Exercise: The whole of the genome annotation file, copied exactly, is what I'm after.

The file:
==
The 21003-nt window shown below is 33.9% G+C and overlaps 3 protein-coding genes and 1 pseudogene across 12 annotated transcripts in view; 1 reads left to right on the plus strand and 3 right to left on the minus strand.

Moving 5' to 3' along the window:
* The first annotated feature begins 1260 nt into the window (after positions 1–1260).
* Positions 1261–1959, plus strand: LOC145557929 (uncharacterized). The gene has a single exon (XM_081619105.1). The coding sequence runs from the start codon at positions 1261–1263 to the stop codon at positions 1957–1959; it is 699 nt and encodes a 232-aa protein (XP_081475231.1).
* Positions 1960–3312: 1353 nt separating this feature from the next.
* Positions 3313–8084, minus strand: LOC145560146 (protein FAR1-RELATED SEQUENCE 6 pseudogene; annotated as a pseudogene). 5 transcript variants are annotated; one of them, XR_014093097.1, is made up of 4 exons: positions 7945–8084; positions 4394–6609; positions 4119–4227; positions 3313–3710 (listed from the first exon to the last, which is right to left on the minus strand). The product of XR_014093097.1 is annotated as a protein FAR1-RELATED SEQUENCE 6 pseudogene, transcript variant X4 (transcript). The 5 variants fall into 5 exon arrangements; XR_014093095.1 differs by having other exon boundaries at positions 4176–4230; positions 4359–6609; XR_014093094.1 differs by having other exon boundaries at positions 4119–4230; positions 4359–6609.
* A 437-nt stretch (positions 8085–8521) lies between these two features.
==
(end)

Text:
The 21003-nt window shown below is 33.9% G+C and overlaps 3 protein-coding genes and 1 pseudogene across 12 annotated transcripts in view; 1 reads left to right on the plus strand and 3 right to left on the minus strand.

Moving 5' to 3' along the window:
* The first annotated feature begins 1260 nt into the window (after positions 1–1260).
* Positions 1261–1959, plus strand: LOC145557929 (uncharacterized). The gene has a single exon (XM_081619105.1). The coding sequence runs from the start codon at positions 1261–1263 to the stop codon at positions 1957–1959; it is 699 nt and encodes a 232-aa protein (XP_081475231.1).
* Positions 1960–3312: 1353 nt separating this feature from the next.
* Positions 3313–8084, minus strand: LOC145560146 (protein FAR1-RELATED SEQUENCE 6 pseudogene; annotated as a pseudogene). 5 transcript variants are annotated; one of them, XR_014093097.1, is made up of 4 exons: positions 7945–8084; positions 4394–6609; positions 4119–4227; positions 3313–3710 (listed from the first exon to the last, which is right to left on the minus strand). The product of XR_014093097.1 is annotated as a protein FAR1-RELATED SEQUENCE 6 pseudogene, transcript variant X4 (transcript). The 5 variants fall into 5 exon arrangements; XR_014093095.1 differs by having other exon boundaries at positions 4176–4230; positions 4359–6609; XR_014093094.1 differs by having other exon boundaries at positions 4119–4230; positions 4359–6609.
* A 437-nt stretch (positions 8085–8521) lies between these two features.